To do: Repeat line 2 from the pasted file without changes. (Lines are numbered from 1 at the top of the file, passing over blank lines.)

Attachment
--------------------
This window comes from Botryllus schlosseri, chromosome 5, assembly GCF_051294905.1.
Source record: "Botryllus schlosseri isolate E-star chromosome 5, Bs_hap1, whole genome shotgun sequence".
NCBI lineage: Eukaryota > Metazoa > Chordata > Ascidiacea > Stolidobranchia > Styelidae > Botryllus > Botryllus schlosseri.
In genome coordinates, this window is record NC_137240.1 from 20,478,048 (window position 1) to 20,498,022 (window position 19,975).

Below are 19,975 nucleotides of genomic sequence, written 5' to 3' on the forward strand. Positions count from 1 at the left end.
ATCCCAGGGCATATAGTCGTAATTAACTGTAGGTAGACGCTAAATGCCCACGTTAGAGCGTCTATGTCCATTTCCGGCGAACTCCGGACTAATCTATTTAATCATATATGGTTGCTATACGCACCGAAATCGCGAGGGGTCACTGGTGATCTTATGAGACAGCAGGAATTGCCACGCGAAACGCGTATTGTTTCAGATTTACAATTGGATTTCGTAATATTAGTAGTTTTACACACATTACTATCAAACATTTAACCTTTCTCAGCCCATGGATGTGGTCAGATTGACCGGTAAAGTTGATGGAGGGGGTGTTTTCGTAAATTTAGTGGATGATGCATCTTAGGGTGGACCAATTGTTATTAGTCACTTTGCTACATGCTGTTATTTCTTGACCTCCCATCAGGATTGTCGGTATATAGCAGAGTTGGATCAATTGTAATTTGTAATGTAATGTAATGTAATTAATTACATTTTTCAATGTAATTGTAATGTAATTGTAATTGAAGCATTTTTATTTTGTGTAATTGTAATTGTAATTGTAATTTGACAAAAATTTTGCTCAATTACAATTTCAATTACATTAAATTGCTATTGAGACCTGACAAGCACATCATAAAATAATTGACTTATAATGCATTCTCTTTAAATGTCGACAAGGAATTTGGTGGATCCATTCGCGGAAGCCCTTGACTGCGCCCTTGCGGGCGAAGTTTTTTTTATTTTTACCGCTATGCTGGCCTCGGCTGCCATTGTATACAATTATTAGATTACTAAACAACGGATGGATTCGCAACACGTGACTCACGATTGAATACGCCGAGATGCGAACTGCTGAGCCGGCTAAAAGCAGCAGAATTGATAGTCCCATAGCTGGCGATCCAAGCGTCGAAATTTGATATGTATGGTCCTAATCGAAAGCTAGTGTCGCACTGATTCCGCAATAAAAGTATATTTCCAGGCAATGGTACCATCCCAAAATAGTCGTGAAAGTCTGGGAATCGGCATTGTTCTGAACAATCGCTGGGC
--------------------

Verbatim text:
Source record: "Botryllus schlosseri isolate E-star chromosome 5, Bs_hap1, whole genome shotgun sequence".